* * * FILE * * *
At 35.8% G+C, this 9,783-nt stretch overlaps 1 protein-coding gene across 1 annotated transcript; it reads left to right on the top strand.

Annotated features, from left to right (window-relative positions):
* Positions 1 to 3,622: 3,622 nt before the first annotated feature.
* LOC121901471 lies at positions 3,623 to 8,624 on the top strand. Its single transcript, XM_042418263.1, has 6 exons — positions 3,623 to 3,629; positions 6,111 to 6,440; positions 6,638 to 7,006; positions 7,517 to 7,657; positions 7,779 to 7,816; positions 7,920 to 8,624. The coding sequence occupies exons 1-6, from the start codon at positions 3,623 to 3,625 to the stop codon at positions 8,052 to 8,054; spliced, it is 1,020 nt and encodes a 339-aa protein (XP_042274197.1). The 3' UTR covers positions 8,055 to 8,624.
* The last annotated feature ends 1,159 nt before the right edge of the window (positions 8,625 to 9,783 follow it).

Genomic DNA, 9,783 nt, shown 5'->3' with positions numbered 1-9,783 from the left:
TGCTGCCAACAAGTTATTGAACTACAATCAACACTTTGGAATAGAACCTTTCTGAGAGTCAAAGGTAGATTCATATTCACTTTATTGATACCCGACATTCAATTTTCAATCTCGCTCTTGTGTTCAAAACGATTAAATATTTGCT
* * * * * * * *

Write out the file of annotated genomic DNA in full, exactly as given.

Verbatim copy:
At 35.8% G+C, this 9,783-nt stretch overlaps 1 protein-coding gene across 1 annotated transcript; it reads left to right on the top strand.

Annotated features, from left to right (window-relative positions):
* Positions 1 to 3,622: 3,622 nt before the first annotated feature.
* LOC121901471 lies at positions 3,623 to 8,624 on the top strand. Its single transcript, XM_042418263.1, has 6 exons — positions 3,623 to 3,629; positions 6,111 to 6,440; positions 6,638 to 7,006; positions 7,517 to 7,657; positions 7,779 to 7,816; positions 7,920 to 8,624. The coding sequence occupies exons 1-6, from the start codon at positions 3,623 to 3,625 to the stop codon at positions 8,052 to 8,054; spliced, it is 1,020 nt and encodes a 339-aa protein (XP_042274197.1). The 3' UTR covers positions 8,055 to 8,624.
* The last annotated feature ends 1,159 nt before the right edge of the window (positions 8,625 to 9,783 follow it).

Genomic DNA, 9,783 nt, shown 5'->3' with positions numbered 1-9,783 from the left:
TGCTGCCAACAAGTTATTGAACTACAATCAACACTTTGGAATAGAACCTTTCTGAGAGTCAAAGGTAGATTCATATTCACTTTATTGATACCCGACATTCAATTTTCAATCTCGCTCTTGTGTTCAAAACGATTAAATATTTGCT